Wednesday, November 30, 2005

Beginnings

In an interesting departure from our usual fare, last night we watched one of the original community television versions of Mystery Science Theater 3000.


The movie was 'Phase IV', a film about yet another war between man and ant. It was made in 1974, and thus inevitably results in everyone being dead or enslaved by the end of the film. Honestly, it's amazing that we made it to the 80s with such remorseless nihilism on every cinema screen. No wonder Star Wars did so well in 1977 - it was the only film that decade to have most of the cast still free and breathing by the closing credits.


The movie featured a lot of very long, unnarrated scenes of ants scurrying about on their anty business, and the print JC downloaded from the Digital Archive Project was badly pixilated and blurry, so half the time we felt like we were watching a collabrative project made by Ed Wood and Andy Warhol.


Also, being made in 1974, it was rather loose with the concept of plot. Apparently an alignment of the planets, which has been used to explain everything from World War III to the success of Steve Guttenberg, has this time caused ants to forgo their interspecies conflicts and unite to form a better, antier world. Woe to any humans, such as scientists Lesko and Hobbs, who get in their way.


Lesko and Hobbs have a fighting chance, however, because along with increased intelligence, the ants have also developed a taste for methods of killing so baroque that they would shame a James Bond villain. Rather than just swarming into the scientists' geodesic dome en masse and eating them, the ants build a circle of mica-based mirrors to concentrate sunlight onto the dome, raising the temperature within to uncomfortable but not fatal levels! The fiends! Faced with such villainy, the scientists use sound waves to damage the mirrors, rather than just, say, running outside in sturdy boots and kicking them over.


In due course Lesko (who is young and American and therefore good) and Hobbs (who is old and British and therefore bad) are joined by Kendra, a young woman whose main role seems to be as a human display stand for some long, lustrous hippie hair and a pair of frayed bellbottoms. In the end she and Lesko are the only characters to survive, and there is an implication that they will be forced to endure many hours of joyless, passionless sex according to the inscrutable will of their new ant masters.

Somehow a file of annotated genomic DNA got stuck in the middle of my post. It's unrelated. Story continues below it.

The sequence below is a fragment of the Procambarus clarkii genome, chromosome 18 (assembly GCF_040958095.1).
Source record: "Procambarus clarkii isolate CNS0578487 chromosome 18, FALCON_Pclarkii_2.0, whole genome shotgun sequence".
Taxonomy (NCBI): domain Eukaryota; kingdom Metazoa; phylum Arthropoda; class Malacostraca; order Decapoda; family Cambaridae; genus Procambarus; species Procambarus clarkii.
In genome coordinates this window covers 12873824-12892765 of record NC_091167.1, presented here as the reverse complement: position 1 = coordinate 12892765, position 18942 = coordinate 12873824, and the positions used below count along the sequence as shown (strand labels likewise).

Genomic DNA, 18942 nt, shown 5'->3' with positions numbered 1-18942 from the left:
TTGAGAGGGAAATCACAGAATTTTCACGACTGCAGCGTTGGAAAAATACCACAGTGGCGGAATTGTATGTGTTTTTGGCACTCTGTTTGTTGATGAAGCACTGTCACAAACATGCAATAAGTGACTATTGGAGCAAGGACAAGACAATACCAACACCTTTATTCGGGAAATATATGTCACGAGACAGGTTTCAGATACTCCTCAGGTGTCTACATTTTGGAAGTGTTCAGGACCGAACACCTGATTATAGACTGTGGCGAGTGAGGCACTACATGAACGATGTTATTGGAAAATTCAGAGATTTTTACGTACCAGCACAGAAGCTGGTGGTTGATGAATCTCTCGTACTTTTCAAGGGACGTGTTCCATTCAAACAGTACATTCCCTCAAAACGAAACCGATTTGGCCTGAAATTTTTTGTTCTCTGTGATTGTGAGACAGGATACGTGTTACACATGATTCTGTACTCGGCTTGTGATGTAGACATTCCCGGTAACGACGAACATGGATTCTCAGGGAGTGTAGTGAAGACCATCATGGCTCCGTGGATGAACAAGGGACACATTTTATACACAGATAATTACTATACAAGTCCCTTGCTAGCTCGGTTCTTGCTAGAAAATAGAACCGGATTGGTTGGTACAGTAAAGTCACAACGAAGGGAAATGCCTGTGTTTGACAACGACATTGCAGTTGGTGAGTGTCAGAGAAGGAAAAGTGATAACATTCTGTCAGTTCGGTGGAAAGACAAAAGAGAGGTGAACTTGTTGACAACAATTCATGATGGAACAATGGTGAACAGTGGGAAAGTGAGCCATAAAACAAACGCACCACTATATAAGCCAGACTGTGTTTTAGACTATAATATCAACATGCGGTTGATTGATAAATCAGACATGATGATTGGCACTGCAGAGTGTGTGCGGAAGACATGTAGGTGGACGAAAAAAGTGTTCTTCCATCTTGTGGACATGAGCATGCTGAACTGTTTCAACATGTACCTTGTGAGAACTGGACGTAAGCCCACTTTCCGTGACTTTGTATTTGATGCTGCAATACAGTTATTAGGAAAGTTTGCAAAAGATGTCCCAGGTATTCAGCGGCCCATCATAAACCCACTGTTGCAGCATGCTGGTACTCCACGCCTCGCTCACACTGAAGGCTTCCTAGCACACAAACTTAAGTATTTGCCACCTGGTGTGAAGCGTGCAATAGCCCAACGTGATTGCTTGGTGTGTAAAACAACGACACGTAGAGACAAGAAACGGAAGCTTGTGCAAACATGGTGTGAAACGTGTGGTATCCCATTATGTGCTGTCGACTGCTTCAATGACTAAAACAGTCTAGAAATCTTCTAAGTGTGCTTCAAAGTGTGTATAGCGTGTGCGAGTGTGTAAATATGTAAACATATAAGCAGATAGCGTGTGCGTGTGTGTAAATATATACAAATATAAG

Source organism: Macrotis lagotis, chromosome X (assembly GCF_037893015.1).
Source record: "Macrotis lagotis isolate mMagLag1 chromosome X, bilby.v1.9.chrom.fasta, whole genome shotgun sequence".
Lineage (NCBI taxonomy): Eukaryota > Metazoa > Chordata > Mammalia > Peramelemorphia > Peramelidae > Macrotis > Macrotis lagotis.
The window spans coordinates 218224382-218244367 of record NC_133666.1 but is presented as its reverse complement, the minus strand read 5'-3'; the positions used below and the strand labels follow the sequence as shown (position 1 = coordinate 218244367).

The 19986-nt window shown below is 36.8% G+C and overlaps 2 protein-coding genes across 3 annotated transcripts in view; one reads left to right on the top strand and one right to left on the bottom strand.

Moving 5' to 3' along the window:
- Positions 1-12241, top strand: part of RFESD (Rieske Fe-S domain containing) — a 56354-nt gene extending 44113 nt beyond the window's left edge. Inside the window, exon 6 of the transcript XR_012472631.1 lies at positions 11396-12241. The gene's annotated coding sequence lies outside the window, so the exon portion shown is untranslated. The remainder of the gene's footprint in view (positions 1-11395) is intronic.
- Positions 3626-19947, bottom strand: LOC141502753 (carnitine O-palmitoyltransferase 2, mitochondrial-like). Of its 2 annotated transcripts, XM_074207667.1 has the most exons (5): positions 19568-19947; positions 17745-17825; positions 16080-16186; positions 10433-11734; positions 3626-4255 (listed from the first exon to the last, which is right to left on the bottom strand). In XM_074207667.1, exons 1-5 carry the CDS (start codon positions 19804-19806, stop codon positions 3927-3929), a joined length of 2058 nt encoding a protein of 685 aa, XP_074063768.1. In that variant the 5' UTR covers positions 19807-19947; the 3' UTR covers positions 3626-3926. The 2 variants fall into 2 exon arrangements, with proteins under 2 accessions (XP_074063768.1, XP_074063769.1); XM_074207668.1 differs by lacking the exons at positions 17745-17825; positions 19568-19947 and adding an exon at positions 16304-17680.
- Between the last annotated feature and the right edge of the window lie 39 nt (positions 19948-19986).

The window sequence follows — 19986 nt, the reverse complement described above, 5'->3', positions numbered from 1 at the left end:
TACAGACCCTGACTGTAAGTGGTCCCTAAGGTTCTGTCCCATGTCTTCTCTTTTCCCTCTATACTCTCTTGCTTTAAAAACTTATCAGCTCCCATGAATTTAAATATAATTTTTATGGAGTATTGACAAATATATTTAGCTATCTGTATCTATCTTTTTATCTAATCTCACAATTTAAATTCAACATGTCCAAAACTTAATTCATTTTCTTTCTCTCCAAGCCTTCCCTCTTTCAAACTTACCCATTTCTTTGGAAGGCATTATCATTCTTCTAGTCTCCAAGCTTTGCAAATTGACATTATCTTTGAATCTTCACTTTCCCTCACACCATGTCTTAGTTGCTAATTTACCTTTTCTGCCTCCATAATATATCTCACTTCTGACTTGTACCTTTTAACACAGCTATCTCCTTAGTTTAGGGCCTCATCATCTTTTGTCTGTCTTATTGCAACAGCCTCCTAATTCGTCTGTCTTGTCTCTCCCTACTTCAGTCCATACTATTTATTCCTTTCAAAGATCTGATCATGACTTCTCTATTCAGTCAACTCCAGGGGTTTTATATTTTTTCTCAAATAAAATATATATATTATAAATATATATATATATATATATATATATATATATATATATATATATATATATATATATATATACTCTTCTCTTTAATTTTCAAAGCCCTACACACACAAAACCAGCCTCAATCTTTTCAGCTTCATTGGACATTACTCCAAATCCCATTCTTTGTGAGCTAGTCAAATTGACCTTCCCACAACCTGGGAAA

Pehaps Lesko for one welcomes his new insect overlords. We don't know. We don't see his face in the final scene, but his slumped posture suggests that he's tired already.


The KTMA MST3Ks look like rather bad fan versions of the later episodes, largely because of the inexperienced actors, total lack of budget, and the fact that Mike Nelson had not yet joined the writing team. Crow looks like a bug-eyed proto version of himself, but Servo is just weird; he has the wrong colour, the wrong voice, the wrong height, the wrong movements and the wrong attitude. He's not so much the 'well-read chick magnet' as the 'barely-animate fire hydrant'. And Gypsy just looks ghoulish.


ktma versions of crow, joel and servo


Still, there were some nice lines, even if they were not as rapid fire as they would later become. A favourite from Crow:


"That ant looks kinda thin. Must be a carpenter ant."


Ba boom tish.

2 Comments:

Anonymous JC said...

An excellent review, Blanders!

For the record, one of my favourite lines was "You can't beat 'Off' in the desert".

But when you say "...lusterous hippie hair...", surely you mean "Lustrous"? Meaning "shiny"?

Although, I could believe that "lusterous" was 70s hippy-speak for "inspires lust in the beholder"? (As in "Whoa! Lusterous! She could smoke my joint anytime!").

And did you notice that Gypsy seems to have had a sex change between this series and the next?

Looking forward to your review of "The Robot vs The Aztec Mummy".

8:59 AM  
Blogger Blandwagon said...

Yes. Yes I did mean 'lustrous'. Damn you very much.

9:39 AM  

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